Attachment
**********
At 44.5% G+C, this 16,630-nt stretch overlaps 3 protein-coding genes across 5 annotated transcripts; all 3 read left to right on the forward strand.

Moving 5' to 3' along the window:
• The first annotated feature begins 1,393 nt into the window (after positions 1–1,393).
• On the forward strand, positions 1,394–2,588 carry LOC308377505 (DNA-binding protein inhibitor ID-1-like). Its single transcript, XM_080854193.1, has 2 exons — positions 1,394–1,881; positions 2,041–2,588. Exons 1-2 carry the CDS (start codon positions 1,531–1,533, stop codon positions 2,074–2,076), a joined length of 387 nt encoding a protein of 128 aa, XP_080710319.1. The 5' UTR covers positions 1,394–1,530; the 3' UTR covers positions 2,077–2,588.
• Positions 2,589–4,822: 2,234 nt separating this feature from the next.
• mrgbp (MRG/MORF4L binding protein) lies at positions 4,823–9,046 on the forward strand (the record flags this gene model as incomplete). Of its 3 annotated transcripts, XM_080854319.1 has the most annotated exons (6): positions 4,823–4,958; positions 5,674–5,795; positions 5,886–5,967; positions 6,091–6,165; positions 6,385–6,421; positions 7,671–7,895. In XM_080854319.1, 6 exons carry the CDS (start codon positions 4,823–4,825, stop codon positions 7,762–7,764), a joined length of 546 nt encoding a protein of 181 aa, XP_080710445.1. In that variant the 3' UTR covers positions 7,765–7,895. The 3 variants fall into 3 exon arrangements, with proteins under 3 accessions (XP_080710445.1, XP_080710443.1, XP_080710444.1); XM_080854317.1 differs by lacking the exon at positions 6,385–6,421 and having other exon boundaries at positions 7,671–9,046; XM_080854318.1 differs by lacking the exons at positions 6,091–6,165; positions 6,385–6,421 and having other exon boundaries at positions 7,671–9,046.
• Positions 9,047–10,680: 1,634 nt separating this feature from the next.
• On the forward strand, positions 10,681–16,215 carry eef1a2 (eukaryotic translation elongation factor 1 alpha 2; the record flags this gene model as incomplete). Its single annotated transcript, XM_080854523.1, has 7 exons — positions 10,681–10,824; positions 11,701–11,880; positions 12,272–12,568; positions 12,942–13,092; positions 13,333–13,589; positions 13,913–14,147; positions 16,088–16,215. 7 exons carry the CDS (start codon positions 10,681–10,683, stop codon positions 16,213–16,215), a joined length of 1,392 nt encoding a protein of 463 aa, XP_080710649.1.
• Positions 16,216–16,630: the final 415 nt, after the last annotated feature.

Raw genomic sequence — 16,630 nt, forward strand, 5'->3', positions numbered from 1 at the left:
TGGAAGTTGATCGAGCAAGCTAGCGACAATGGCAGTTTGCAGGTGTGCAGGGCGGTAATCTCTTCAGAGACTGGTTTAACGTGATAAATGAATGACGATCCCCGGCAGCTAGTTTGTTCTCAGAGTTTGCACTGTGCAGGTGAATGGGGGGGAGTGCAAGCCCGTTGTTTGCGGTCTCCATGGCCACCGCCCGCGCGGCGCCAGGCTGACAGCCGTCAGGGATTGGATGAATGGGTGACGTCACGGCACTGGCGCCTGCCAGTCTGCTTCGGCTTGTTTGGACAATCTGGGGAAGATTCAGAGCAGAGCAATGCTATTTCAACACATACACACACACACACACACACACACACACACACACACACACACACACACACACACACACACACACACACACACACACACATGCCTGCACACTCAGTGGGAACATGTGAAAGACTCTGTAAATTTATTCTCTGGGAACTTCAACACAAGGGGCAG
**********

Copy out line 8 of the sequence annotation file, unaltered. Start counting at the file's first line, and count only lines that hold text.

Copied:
• On the forward strand, positions 10,681–16,215 carry eef1a2 (eukaryotic translation elongation factor 1 alpha 2; the record flags this gene model as incomplete). Its single annotated transcript, XM_080854523.1, has 7 exons — positions 10,681–10,824; positions 11,701–11,880; positions 12,272–12,568; positions 12,942–13,092; positions 13,333–13,589; positions 13,913–14,147; positions 16,088–16,215. 7 exons carry the CDS (start codon positions 10,681–10,683, stop codon positions 16,213–16,215), a joined length of 1,392 nt encoding a protein of 463 aa, XP_080710649.1.